RUMSPRINGA by Tom Schachtman

Reviewed by Nordeen Morello, Book'Em ...take our poll!

Rumspringa (December 14, 2006) Many of us have driven through parts of Pennsylvania accepting signs of the Amish enclaves there as mere scenery. We think "quaint," "unusual," "great quilts" and profess to understand the ways of the Old Order Amish. Book-'em was aware of their modest dress codes, the prohibition against electricity and other wires within the home, the iconic black buggy mode of transportation. Not one of us had ever heard of a coming-of-age practice known as "rumspringa." Rumspringa: To Be Or Not To Be Amish is Tom Schachtman's look at this ritual. Over a period of six years, the author conducted hours of interviews with individuals within the Amish communities throughout the country to look at the rumspringa process. The word translates as "running around outside the bounds."

Amish offspring are not considered church members, nor are they held to the rules of the community, the ordnung, until they willingly make the choice to be baptized. At the age of sixteen they may enter their rumspringa period during which time they are free to explore, enjoy, and sample any activity including driving cars, drinking, smoking, television, modern dress and wild, weekend long parties. Schachtman writes "the Amish count on the process to inoculate youth against the strong pull of the forbidden by dosing them with the vaccine of a little worldly experience." The rumspringa period ends when the individual feels ready to make the decision to either leave the community or to commit to the Amish way of life, undergo baptism and become an adult member of the Old Order Amish. There is no time restriction placed on the duration of the process. While not all Amish youth choose to have a rumspringa period, of those who do more than 80% will go on to join the church.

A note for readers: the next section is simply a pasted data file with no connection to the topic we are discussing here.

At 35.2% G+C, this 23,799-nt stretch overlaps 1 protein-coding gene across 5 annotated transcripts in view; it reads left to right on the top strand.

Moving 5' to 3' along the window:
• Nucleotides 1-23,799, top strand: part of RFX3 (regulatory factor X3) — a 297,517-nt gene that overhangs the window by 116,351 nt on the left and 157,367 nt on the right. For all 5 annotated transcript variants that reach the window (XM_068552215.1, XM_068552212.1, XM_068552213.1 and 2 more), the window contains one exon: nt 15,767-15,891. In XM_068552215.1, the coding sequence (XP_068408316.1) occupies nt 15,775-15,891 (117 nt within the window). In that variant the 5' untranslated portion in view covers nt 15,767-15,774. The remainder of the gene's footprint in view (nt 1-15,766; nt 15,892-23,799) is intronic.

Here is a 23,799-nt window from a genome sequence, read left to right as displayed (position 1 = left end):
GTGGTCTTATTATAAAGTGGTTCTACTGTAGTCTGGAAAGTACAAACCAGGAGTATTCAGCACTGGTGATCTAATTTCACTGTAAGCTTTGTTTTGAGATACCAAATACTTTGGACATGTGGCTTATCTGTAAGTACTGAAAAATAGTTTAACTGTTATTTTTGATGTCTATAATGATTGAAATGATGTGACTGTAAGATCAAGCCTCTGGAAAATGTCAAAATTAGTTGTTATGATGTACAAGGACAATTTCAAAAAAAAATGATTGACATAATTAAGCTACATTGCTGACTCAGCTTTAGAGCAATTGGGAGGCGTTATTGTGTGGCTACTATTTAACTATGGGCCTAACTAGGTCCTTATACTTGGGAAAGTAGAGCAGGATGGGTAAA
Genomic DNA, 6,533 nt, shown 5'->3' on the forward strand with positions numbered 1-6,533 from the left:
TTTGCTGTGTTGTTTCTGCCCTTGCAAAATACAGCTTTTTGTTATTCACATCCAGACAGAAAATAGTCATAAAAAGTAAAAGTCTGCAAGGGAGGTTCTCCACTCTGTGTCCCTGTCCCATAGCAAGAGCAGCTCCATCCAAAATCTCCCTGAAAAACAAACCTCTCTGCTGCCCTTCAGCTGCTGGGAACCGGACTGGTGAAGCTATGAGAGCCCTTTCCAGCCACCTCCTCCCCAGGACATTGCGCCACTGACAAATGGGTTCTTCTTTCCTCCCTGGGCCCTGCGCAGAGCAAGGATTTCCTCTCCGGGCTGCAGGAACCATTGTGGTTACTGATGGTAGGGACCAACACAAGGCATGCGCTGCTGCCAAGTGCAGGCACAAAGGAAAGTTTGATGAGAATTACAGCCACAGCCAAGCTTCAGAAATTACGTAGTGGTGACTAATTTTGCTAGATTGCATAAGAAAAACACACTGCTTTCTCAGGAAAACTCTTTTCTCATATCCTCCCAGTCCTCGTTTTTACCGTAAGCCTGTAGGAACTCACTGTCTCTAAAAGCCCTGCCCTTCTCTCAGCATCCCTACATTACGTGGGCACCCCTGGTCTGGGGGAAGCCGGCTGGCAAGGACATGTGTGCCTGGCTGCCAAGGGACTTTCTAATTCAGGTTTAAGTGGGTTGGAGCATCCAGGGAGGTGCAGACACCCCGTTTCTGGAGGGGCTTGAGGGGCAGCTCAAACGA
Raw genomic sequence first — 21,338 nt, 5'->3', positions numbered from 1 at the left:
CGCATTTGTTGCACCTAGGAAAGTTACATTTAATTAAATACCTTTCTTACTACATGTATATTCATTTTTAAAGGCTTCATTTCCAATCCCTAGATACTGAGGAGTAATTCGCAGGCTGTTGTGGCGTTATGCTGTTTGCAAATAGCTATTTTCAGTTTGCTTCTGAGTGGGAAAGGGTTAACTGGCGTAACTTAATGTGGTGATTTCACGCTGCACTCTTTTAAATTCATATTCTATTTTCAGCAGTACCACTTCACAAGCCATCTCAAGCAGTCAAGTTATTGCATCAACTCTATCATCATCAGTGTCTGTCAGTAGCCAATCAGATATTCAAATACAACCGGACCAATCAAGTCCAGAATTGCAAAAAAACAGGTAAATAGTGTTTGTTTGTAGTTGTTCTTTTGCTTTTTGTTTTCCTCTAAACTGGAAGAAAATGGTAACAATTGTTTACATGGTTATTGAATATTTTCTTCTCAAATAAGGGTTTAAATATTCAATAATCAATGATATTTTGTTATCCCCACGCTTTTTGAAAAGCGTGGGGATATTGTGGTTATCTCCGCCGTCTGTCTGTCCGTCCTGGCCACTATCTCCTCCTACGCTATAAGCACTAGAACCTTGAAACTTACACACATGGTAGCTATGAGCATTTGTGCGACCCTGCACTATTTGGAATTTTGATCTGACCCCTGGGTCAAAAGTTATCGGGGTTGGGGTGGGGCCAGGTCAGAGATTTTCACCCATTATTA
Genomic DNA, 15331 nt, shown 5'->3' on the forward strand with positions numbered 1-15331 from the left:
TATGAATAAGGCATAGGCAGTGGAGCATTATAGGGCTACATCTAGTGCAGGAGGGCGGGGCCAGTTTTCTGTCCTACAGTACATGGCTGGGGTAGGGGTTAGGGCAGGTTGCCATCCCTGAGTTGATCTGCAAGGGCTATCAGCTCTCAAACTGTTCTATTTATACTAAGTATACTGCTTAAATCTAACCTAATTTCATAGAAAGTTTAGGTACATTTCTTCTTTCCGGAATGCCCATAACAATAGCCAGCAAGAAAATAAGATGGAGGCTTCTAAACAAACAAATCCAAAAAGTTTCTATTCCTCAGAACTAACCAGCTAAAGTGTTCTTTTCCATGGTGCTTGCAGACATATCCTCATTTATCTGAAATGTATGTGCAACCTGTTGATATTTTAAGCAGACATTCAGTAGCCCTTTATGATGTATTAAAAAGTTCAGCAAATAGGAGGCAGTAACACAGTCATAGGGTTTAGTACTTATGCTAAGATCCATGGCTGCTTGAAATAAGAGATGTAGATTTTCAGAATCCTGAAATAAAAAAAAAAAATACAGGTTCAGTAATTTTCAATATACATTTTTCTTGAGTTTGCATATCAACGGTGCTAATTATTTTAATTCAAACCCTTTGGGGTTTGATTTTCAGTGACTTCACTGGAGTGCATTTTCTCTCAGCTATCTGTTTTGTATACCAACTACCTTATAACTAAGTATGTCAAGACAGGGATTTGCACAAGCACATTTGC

The book is a presentation of a number of individuals and their personal experiences set alongside an historical overview of the religion as well as a look at multiple facets of Amish life: education, farming, employment trends, gender. Our members felt that Schachtman's inability to sustain a narrative thread was the work's largest flaw. It was difficult (though fortunately unnecessary) to keep track of individual characters and the book was repetitive to a fault. While critical of style, most of our group enjoyed the selection for its informative and interesting content.

Much of our evening's discussion revolved around our own reactions to Amish life. Some members were horrified that the Amish end their education after the 8th grade. "This is the flaw in the Amish. Their way of life is based on fundamental ignorance," said one reader. Others countered that we were imposing our own standards and values. That attitude overlooked the "stability, safety and comfort of their way of life. Maybe that is an acceptable trade-off." We were envious of how content the Amish are as a people and awed by their non-judgmental acceptance. The latter had been dramatically illustrated to us by recent media interviews with members of the Lancaster community after the tragic killings in an Amish schoolhouse this fall. We also admired the value placed on family and community by these people as individuals and as a whole. There are marked contrasts between how the Amish and the mainstream population we live in define self-identity and self worth.

One member noted that the author seemed to have written Rumspringa less to present information than to take a sociological look at a community which might offer solutions to mainstream issues. He asks, "How can we adopt Amish methods to raise our kids to share our moral and ethical values?" This could be an engaging question for other book groups to explore.

Another avenue for your book club might be to contrast the Amish with the Church of Latter Day Saints. Jon Krakauer's Under The Banner Of Heaven (see previous Gazette review) would be an interesting simultaneous selection.

Book-'Em is giving Rumspringa a qualified recommendation. If any of the above themes or suggestions appeal to your group for discussion, it is certainly a worthwhile read. If engaging style is a requisite in your club's selection process, you might be disappointed. Overall, Book-'em was pleased with the selection.

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